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Systemic Pathology Test 2 > Coagulation > Flashcards

Flashcards in Coagulation Deck (70):
1

What are the 3 constituents of the hemostatic system?

Coagulation proteins, endothelium, platelets

2

What is the purpose of the coagulation system

Thrombin formation leading to a fibrin clot

3

What is the purpose of the fibrinolytic system?

To lyse the clot

4

What is the purpose of the anticoagulant system?

Regulate all the enzymes so neither the coagulation or fibrinolytic system occurs in excess

5

What is the first stage of coagulation?

Vasoconstriction

6

In the first stage of coagulation, what causes vasoconstriction?

Reflexes and endothelin release from the site of injury

7

What is the second stage of coagulation?

Primary hemostasis where platelets aggregate

8

In the second stage of coagulation, how do platelets attach to collagen?

Via von willebrand factor

9

What substances are released from platelet granules and what does this cause?

ADP and TXA2 leading to further recruitment of platelets and the formation of a hemostatic plug

10

What is the 3rd stage of coagulation?

Secondary hemostasis or fibrin formation

11

What is released in the third stage of coagulation and what affect does it have?

Tissue factor, leads to thrombin activation. A plug is formed and WBC and RBCs are trapped

12

The 4th stage of coagulation is?

Crosslinking of fibrin and fibrinolysis

13

What two substances are released in the tertiary stage and what do they do?

t-PA for fibrinolysis
Thrombomodulin which blocks the coagulation cascade

14

Which factors are vitamin K dependent?

2,7,9,10, S, C

15

What testing good specimens what is used as an anticoagulant?

Sodium citrate

16

Prothrombin time measures what pathway?

Extrinsic to common

17

What 3 things can cause PT increase?

1. VII deficiency or deficiency in other factors or inhibitors to them
2. Vitamin K deficiency from liver disease, warfarin, or antibiotics
3. Liver disease
4. Deficiencies in common factor 1,2,5,10

18

aPTT measures what pathway?

Intrinsic to common

19

What is the heparin effect?

Increased aPTT time due to use of this injectable anticoagulant

20

What can cause factor deficiency or inhibitor?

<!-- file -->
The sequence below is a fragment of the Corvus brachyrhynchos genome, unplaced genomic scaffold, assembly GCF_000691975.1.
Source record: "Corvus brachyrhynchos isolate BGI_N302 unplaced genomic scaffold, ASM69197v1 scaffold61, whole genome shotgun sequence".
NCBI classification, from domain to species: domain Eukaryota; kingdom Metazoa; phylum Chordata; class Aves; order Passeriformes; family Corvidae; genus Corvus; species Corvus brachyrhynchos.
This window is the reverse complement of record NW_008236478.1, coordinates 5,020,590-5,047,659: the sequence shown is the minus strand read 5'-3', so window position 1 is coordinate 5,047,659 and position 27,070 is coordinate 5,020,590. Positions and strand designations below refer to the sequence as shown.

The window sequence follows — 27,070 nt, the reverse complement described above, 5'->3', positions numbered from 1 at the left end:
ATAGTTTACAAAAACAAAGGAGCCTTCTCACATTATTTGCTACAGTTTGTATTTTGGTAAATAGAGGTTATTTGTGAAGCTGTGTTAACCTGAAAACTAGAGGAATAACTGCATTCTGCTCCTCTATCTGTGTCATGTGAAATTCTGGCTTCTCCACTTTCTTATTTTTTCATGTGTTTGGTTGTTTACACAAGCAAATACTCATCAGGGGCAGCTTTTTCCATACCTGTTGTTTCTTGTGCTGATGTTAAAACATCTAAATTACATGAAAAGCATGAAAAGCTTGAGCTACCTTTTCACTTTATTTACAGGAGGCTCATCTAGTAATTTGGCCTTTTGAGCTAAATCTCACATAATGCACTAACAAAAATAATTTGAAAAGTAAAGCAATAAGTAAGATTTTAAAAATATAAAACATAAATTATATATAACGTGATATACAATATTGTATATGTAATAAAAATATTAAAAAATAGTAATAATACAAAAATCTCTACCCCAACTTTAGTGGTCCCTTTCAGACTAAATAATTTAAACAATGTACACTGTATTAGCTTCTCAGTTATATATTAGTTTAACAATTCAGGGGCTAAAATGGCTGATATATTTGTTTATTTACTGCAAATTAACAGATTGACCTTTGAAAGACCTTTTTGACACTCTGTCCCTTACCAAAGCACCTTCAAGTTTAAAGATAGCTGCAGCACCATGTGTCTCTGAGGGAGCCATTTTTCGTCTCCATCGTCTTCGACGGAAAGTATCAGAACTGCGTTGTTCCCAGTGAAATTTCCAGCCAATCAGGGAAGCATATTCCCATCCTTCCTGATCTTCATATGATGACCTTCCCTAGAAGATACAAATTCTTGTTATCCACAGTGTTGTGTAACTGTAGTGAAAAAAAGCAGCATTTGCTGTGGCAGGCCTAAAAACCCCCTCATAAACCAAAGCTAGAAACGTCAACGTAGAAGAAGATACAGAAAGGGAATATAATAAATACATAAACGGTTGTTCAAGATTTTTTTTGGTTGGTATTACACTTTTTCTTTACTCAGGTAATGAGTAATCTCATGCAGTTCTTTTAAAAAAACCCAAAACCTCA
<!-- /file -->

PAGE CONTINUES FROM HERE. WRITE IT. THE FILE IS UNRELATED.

Hemophilias A, B, and C and amyloid disorder

21

The thrombin time test is for?

Fibrin generation test, fibrinogen or factor 1

22

D-dimer is an indication of?

Fibrin has been formed and degraded

23

D-dimer and FDP are elevated in what conditions, what type of cancer?

1. DIC
2. Thrombosis
3. End stage liver disease
4. Mucin-secreting adenocarcinomas

24

In a mixing study, if clotting times are prolonged this means?

An inhibitor is present

25

In a mixing study, if clotting times decrease this means?

There is a factor deficiency

26

When do factors in neonates reach adult levels? Which factor is typically present at a similar level?

6 months

Factor VIII

27

How is hemorrhagic telangiectasia inherited? What does it cause?

Autosomal dominant, leads to abnormal blood vessel formation in the skin and organs. Leads to nosebleed and bleeding of the GI tract and other organs

28

How do you treat hemorrhagic telangiectasia?

Avoid bleeding as much as possible and supplement iron

29

What is Elhers-Danlos syndrome?

A group of inherited CT disorders caused by defects in collagen I and III synthesis

30

Patients with Elhers-Danlos have what symptoms?

Thin skin that is pale and you can see their veins, bruise very easily

31

What are the four acquired coagulation protein defects?

1. Factor X deficiency
2. Vitamin K deficiency
3. DIC
4. Liver disease

32

What factor is deficient in the 3 hemophilias?

A is factor 8
B is 9
C is 11

33

What is the severity of most hemophiliacs?